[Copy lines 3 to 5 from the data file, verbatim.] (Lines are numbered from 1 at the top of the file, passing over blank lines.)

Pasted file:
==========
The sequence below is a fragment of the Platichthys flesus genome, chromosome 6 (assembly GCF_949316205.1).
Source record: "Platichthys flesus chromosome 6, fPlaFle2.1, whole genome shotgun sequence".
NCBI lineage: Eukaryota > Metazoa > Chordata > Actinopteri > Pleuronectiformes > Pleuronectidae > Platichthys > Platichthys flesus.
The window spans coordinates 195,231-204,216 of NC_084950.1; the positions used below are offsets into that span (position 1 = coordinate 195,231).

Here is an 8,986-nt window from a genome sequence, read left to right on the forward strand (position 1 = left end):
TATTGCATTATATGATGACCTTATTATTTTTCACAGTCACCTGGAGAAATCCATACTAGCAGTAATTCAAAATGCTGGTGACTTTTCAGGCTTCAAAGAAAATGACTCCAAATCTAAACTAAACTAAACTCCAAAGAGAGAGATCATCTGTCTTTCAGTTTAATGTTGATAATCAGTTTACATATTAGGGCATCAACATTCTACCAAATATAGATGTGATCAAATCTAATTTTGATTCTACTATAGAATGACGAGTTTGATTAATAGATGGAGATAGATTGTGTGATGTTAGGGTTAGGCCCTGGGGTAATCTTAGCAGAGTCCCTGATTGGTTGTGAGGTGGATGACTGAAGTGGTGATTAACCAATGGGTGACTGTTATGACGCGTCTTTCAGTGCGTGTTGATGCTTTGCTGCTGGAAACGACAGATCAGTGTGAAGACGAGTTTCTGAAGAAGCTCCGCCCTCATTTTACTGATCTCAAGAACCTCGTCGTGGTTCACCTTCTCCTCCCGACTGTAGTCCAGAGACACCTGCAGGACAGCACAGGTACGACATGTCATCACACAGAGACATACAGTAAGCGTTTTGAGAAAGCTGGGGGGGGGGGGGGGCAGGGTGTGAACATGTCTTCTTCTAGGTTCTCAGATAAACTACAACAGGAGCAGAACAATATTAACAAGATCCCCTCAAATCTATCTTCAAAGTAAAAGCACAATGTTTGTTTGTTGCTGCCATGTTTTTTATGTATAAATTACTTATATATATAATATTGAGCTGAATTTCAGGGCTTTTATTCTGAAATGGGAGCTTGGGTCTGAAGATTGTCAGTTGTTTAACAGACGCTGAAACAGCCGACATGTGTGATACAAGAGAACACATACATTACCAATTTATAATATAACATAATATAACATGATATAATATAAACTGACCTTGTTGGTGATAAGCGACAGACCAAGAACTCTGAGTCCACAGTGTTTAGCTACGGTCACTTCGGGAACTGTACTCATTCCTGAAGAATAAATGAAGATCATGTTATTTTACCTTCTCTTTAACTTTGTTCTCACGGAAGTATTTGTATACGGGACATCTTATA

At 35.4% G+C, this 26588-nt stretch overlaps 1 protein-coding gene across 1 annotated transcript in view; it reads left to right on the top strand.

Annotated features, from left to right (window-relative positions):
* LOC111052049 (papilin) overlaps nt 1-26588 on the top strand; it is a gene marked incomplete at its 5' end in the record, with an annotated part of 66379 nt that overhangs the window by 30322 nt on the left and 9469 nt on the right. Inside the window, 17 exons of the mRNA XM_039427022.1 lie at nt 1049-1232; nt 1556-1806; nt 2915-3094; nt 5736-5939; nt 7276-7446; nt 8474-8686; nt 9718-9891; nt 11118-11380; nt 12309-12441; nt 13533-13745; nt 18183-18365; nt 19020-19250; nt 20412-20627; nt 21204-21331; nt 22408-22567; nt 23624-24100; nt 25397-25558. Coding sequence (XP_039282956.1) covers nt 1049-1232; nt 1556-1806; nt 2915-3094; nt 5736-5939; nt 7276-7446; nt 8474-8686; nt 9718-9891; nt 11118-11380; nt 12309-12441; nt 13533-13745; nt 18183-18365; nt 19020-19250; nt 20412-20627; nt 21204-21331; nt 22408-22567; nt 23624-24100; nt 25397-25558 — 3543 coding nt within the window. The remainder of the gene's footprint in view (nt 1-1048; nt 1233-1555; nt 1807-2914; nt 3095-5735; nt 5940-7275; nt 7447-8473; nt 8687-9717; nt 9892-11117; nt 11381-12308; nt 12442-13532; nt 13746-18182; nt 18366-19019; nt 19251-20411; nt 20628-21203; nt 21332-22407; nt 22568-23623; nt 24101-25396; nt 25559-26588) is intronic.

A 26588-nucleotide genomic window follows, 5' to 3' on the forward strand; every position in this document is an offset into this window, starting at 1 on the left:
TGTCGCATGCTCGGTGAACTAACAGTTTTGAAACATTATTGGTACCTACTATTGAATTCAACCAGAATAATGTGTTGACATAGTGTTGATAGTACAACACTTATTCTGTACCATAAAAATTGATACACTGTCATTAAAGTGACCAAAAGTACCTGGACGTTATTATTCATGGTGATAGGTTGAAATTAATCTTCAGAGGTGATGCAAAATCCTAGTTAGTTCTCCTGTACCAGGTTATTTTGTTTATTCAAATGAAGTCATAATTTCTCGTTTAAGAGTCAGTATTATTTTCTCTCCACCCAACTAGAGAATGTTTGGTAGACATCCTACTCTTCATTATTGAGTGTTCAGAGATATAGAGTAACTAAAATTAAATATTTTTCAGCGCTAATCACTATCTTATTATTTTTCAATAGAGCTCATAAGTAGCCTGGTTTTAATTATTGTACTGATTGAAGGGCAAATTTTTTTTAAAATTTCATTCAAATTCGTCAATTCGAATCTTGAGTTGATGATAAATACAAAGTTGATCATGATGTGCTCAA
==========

NCBI lineage: Eukaryota > Metazoa > Chordata > Actinopteri > Pleuronectiformes > Pleuronectidae > Platichthys > Platichthys flesus.
The window spans coordinates 195,231-204,216 of NC_084950.1; the positions used below are offsets into that span (position 1 = coordinate 195,231).

Here is an 8,986-nt window from a genome sequence, read left to right on the forward strand (position 1 = left end):